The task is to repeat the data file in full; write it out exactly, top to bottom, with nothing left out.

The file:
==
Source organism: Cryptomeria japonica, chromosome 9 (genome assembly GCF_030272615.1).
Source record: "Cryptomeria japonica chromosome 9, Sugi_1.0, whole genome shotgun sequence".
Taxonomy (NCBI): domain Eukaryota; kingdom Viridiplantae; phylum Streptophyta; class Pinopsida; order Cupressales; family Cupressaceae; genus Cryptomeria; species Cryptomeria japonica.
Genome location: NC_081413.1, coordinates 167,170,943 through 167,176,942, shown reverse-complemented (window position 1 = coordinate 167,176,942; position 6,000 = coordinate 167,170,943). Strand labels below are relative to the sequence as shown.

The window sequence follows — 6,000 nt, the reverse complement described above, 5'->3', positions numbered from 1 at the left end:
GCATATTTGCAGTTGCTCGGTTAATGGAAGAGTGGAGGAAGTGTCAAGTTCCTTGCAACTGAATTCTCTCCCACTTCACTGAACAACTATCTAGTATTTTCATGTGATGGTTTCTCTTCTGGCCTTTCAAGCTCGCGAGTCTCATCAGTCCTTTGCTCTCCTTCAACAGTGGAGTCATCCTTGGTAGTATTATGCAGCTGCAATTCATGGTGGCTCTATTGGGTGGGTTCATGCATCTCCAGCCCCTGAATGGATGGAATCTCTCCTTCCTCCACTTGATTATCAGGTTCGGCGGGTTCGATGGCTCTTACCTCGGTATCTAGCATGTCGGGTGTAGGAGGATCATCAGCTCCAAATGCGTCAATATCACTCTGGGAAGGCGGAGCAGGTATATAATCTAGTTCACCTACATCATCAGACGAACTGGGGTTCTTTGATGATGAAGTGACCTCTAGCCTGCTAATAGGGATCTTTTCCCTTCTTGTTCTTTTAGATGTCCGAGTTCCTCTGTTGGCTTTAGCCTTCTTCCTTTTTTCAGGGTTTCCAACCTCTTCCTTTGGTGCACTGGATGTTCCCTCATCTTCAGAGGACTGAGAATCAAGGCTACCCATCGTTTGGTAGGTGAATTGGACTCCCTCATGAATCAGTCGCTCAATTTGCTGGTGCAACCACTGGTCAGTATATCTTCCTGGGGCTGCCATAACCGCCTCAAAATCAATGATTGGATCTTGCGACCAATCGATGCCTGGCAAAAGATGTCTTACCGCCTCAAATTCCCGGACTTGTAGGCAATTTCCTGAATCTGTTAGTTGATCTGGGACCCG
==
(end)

Source organism: Cryptomeria japonica, chromosome 9 (genome assembly GCF_030272615.1).
Source record: "Cryptomeria japonica chromosome 9, Sugi_1.0, whole genome shotgun sequence".
Taxonomy (NCBI): domain Eukaryota; kingdom Viridiplantae; phylum Streptophyta; class Pinopsida; order Cupressales; family Cupressaceae; genus Cryptomeria; species Cryptomeria japonica.
Genome location: NC_081413.1, coordinates 167,170,943 through 167,176,942, shown reverse-complemented (window position 1 = coordinate 167,176,942; position 6,000 = coordinate 167,170,943). Strand labels below are relative to the sequence as shown.

The window sequence follows — 6,000 nt, the reverse complement described above, 5'->3', positions numbered from 1 at the left end:
GCATATTTGCAGTTGCTCGGTTAATGGAAGAGTGGAGGAAGTGTCAAGTTCCTTGCAACTGAATTCTCTCCCACTTCACTGAACAACTATCTAGTATTTTCATGTGATGGTTTCTCTTCTGGCCTTTCAAGCTCGCGAGTCTCATCAGTCCTTTGCTCTCCTTCAACAGTGGAGTCATCCTTGGTAGTATTATGCAGCTGCAATTCATGGTGGCTCTATTGGGTGGGTTCATGCATCTCCAGCCCCTGAATGGATGGAATCTCTCCTTCCTCCACTTGATTATCAGGTTCGGCGGGTTCGATGGCTCTTACCTCGGTATCTAGCATGTCGGGTGTAGGAGGATCATCAGCTCCAAATGCGTCAATATCACTCTGGGAAGGCGGAGCAGGTATATAATCTAGTTCACCTACATCATCAGACGAACTGGGGTTCTTTGATGATGAAGTGACCTCTAGCCTGCTAATAGGGATCTTTTCCCTTCTTGTTCTTTTAGATGTCCGAGTTCCTCTGTTGGCTTTAGCCTTCTTCCTTTTTTCAGGGTTTCCAACCTCTTCCTTTGGTGCACTGGATGTTCCCTCATCTTCAGAGGACTGAGAATCAAGGCTACCCATCGTTTGGTAGGTGAATTGGACTCCCTCATGAATCAGTCGCTCAATTTGCTGGTGCAACCACTGGTCAGTATATCTTCCTGGGGCTGCCATAACCGCCTCAAAATCAATGATTGGATCTTGCGACCAATCGATGCCTGGCAAAAGATGTCTTACCGCCTCAAATTCCCGGACTTGTAGGCAATTTCCTGAATCTGTTAGTTGATCTGGGACCCG